it may be interesting to know that a it was outrageously persecuted, and somewhat expurgated edition of the first Paine himself was compelled to fly for part was used in England as a tract his life to France.
against atheism. On his release from Rights of Man, in addition to refuting prison, at the end of the Reign of TerBurke's slanders, was a continuation of ror, he accepted a unanimous invitation the republican principles which Paine to resume his seat in the Convention. had previously expressed. Its logic was In 1798, Napoleon, who was preparing irresistible: Pitt himself had to to invade England, secured the services admit this. The Government could of Paine to establish, after the conquest, answer Paine only by
prose- a more popular form of government cutions, imprecations and burnings in ef- there. But the scheme did not figy-plain confessions of defeat. His terialize. ideas, says Conway, were "the earliest Paine, perceiving that Napoleon had complete statement of republican prin- practically overthrown republicanism, ciples;" they were pronounced to be the then resolved to return to the United fundamental principles of the American States, and, refusing the offer of PresiRepublic by Jefferson, Madison and dent Jefferson to go on a special warJackson—the three Presidents who, ship, he landed at Baltimore on October above all others, represented the repub- 30, 1802. He was welcomed tumultu
ously by his old friends, except a few Thomas Paine's was a glorious work. whom his religious views had estranged; He gave to the world the principle that but the more violent of the Federalist every man has, from his own nature, journals declared that he should be certain inalienable rights, and that govhung on the same tree with Jefferson. ernment should be limited to the protecFrom that time he lived in comparative tion of those rights—that governments retirement, rendered necessary by his ill-, were made for man, not man for governhealth, and died on June 8, 1809, at the ments. Thomas Paine formulated the age of seventy-two years.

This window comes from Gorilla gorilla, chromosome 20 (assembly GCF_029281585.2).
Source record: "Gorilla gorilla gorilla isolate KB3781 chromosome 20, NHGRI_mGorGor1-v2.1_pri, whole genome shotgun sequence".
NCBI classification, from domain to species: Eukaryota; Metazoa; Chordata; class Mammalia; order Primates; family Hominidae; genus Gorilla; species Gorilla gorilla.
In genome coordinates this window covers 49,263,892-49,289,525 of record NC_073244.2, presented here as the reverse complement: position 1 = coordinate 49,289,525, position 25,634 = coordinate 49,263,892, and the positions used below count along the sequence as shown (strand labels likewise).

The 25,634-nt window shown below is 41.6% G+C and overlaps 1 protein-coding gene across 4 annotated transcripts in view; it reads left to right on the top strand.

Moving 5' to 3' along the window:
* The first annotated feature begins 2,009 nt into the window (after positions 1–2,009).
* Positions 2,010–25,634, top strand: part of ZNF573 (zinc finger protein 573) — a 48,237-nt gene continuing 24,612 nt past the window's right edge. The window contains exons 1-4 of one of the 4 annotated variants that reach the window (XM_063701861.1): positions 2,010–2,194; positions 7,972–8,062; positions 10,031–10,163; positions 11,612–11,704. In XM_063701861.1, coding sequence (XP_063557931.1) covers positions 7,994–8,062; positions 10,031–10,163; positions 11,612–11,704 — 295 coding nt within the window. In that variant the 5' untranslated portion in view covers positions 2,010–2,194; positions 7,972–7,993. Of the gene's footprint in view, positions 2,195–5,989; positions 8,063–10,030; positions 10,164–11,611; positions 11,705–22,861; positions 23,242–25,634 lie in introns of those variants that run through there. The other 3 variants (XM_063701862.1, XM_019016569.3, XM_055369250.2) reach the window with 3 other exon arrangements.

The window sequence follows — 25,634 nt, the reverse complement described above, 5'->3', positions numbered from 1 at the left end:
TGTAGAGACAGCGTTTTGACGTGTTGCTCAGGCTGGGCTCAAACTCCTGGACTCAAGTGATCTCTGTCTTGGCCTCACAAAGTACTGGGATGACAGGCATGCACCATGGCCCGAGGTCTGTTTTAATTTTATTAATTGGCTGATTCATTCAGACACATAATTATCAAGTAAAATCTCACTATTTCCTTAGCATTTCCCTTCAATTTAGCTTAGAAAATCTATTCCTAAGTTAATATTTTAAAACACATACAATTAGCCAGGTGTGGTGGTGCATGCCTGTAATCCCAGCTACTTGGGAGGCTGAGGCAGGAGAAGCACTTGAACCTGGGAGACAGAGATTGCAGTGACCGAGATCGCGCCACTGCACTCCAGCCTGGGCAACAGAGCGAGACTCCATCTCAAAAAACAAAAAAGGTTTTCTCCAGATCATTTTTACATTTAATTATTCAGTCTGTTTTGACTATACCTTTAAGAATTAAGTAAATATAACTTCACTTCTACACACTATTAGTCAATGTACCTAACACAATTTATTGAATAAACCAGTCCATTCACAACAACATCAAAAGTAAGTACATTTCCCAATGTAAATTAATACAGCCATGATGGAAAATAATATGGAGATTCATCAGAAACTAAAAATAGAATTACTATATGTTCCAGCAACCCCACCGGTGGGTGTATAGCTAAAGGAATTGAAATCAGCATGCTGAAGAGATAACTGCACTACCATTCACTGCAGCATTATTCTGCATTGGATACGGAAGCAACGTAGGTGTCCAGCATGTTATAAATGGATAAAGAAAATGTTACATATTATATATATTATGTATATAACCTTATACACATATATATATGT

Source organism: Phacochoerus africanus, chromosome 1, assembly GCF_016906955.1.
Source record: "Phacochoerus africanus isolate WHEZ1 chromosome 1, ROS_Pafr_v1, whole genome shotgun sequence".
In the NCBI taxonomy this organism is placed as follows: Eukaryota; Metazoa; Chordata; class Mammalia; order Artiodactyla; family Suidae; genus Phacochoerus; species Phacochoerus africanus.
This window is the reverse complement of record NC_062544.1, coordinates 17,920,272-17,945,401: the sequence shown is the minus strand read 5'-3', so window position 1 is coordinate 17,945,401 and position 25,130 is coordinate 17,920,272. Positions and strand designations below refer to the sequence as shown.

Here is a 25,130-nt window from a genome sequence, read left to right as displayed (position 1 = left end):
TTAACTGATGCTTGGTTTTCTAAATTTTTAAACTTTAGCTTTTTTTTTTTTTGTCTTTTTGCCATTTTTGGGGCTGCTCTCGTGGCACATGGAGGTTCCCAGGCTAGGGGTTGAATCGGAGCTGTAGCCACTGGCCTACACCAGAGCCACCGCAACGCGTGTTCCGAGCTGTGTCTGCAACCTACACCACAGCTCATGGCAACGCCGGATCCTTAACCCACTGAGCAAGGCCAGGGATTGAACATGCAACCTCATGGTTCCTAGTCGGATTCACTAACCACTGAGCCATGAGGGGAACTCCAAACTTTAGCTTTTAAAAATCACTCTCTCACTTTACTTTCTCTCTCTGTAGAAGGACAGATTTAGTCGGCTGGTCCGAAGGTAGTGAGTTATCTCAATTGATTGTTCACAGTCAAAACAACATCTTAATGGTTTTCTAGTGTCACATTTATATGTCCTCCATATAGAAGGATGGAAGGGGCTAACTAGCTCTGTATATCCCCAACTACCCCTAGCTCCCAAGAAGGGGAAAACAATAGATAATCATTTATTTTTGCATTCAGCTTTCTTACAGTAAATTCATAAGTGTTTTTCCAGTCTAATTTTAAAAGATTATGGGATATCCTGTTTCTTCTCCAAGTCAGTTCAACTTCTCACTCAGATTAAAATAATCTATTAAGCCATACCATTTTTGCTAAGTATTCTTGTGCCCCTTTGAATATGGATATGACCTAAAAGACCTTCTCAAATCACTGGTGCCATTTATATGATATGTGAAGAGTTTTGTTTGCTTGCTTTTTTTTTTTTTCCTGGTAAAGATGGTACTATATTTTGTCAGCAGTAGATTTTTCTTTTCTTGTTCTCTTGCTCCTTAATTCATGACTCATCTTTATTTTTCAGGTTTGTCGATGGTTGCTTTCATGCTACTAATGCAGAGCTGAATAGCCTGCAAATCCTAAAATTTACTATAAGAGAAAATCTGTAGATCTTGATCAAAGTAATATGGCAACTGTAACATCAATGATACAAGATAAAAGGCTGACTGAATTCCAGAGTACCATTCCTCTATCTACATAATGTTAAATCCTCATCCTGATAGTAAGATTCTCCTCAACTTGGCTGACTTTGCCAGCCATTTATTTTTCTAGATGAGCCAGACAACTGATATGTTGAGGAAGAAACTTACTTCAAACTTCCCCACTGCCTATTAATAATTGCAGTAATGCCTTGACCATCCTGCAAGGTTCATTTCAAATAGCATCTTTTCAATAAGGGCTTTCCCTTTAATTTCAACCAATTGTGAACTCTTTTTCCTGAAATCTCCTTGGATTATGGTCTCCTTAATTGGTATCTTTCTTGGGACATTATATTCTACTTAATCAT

first practical system of true democratic after, in 1819, his remains were removed government. He worked for humanity to England by William Cobbett, on the alone : at so low a price did he sell Comground that America had shown herself mon Sense and the Crisis that, in spite too ungrateful to retain them. His of their enormous sale, he got greatly former grave,
at New Rochelle, is in debt through them. His relation to marked by a magnificent stone monu- the United States can be best stated in ment, to which a large bronze bust of the words of Andrew Jackson: "Thomas the author-hero has been added.
Paine needs no monument made with Thomas Paine's was an illustrious hands; he has erected a monument in career. We have seen him rousing in the hearts of all lovers of liberty.” Euthe American colonists the idea of and rope, where he thought he had failed, hope of independence. We haye seen is permeated with his ideas: every govhim preventing, by purse and pen, any ernment in it, except Russia and Turkey, collapse of the, patriot cause; defying is closely modeled on his plans. And the British government in the name of England, his birthplace, towards whom mankind; risking his life in the vain at- his affections were always directed, has tempt to save a hostile king from the pushed on step by step towards his refury of the Jacobin mob. And, last of forms, until Disraeli said to Gladstone: all-piteous spectacle !--we have seen "How does your reform government him leaving France, overwhelmed by the differ from that of Thomas Paine, exbelief that democracy was destroyed. cept that the sovereign is left in name?” Little did he know what a harvest would and the great premier made no reply. spring from his seeds!
He could not.
AMONG THE FACULTY
Professor Herman Schumacher, the been away for more than a year on a first man to fill the Kaiser Wilhelm pro- leave of absence, but his health has not fessorship of German institutions and been improved. He has been spending history at Columbia University, has ar- the time at his old home in Boston, and rived in this country. Prof. Schumacher has devoted some time to his submarine is from Bonn University, where he has signalling apparatus, which has proved a the chair of political economy. During great success and has been adopted by the academic year he will lecture four many countries of the world. Prof. times a week in English on the develop- Blake has been with the University of ment of German commerce, industries Kansas for many years, and Blake hall, and the German banking system.
the home of the physics department of
the institution, is named for him. He is Professor L. I. Blake of the University one of the most widely known educators of Kansas has sent his resignation to the in the West, and his departure will create regents of that institution as head of the a faculty vacancy that will be most diffidepartment of physics, a position he has cult to fill. held for many years. The step is taken on account of ill health. Prof. Blake has Three University of Chicago profes